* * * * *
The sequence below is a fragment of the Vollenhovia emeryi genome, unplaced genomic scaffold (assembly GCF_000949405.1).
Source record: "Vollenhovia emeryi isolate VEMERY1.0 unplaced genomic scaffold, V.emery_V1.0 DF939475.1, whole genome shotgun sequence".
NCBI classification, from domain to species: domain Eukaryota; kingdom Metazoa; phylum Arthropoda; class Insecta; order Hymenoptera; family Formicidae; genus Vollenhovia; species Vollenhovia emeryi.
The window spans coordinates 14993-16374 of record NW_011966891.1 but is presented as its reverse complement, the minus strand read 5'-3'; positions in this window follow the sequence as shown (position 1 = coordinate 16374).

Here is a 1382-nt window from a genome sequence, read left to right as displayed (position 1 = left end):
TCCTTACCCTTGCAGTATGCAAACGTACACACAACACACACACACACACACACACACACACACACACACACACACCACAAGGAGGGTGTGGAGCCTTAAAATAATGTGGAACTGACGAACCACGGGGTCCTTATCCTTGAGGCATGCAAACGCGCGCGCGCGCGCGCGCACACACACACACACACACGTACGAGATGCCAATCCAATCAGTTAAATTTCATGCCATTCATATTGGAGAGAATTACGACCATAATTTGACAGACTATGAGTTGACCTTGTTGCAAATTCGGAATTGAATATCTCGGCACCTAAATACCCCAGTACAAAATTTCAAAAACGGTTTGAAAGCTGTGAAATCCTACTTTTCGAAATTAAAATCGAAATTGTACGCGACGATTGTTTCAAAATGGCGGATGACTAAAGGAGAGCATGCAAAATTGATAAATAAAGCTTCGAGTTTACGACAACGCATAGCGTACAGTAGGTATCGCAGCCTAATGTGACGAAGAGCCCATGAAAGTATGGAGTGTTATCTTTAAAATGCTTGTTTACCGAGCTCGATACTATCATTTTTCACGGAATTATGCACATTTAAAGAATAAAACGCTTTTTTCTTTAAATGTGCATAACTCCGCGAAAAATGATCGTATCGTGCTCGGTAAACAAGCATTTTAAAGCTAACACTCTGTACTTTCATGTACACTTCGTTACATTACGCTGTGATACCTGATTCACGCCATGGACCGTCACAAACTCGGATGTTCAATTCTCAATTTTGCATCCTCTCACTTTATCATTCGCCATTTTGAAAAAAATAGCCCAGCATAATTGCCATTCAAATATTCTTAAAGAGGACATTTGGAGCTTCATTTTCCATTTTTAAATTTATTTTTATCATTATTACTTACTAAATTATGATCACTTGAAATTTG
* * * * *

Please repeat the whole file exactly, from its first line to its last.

The sequence below is a fragment of the Vollenhovia emeryi genome, unplaced genomic scaffold (assembly GCF_000949405.1).
Source record: "Vollenhovia emeryi isolate VEMERY1.0 unplaced genomic scaffold, V.emery_V1.0 DF939475.1, whole genome shotgun sequence".
NCBI classification, from domain to species: domain Eukaryota; kingdom Metazoa; phylum Arthropoda; class Insecta; order Hymenoptera; family Formicidae; genus Vollenhovia; species Vollenhovia emeryi.
The window spans coordinates 14993-16374 of record NW_011966891.1 but is presented as its reverse complement, the minus strand read 5'-3'; positions in this window follow the sequence as shown (position 1 = coordinate 16374).

Here is a 1382-nt window from a genome sequence, read left to right as displayed (position 1 = left end):
TCCTTACCCTTGCAGTATGCAAACGTACACACAACACACACACACACACACACACACACACACACACACACACACCACAAGGAGGGTGTGGAGCCTTAAAATAATGTGGAACTGACGAACCACGGGGTCCTTATCCTTGAGGCATGCAAACGCGCGCGCGCGCGCGCGCACACACACACACACACACGTACGAGATGCCAATCCAATCAGTTAAATTTCATGCCATTCATATTGGAGAGAATTACGACCATAATTTGACAGACTATGAGTTGACCTTGTTGCAAATTCGGAATTGAATATCTCGGCACCTAAATACCCCAGTACAAAATTTCAAAAACGGTTTGAAAGCTGTGAAATCCTACTTTTCGAAATTAAAATCGAAATTGTACGCGACGATTGTTTCAAAATGGCGGATGACTAAAGGAGAGCATGCAAAATTGATAAATAAAGCTTCGAGTTTACGACAACGCATAGCGTACAGTAGGTATCGCAGCCTAATGTGACGAAGAGCCCATGAAAGTATGGAGTGTTATCTTTAAAATGCTTGTTTACCGAGCTCGATACTATCATTTTTCACGGAATTATGCACATTTAAAGAATAAAACGCTTTTTTCTTTAAATGTGCATAACTCCGCGAAAAATGATCGTATCGTGCTCGGTAAACAAGCATTTTAAAGCTAACACTCTGTACTTTCATGTACACTTCGTTACATTACGCTGTGATACCTGATTCACGCCATGGACCGTCACAAACTCGGATGTTCAATTCTCAATTTTGCATCCTCTCACTTTATCATTCGCCATTTTGAAAAAAATAGCCCAGCATAATTGCCATTCAAATATTCTTAAAGAGGACATTTGGAGCTTCATTTTCCATTTTTAAATTTATTTTTATCATTATTACTTACTAAATTATGATCACTTGAAATTTG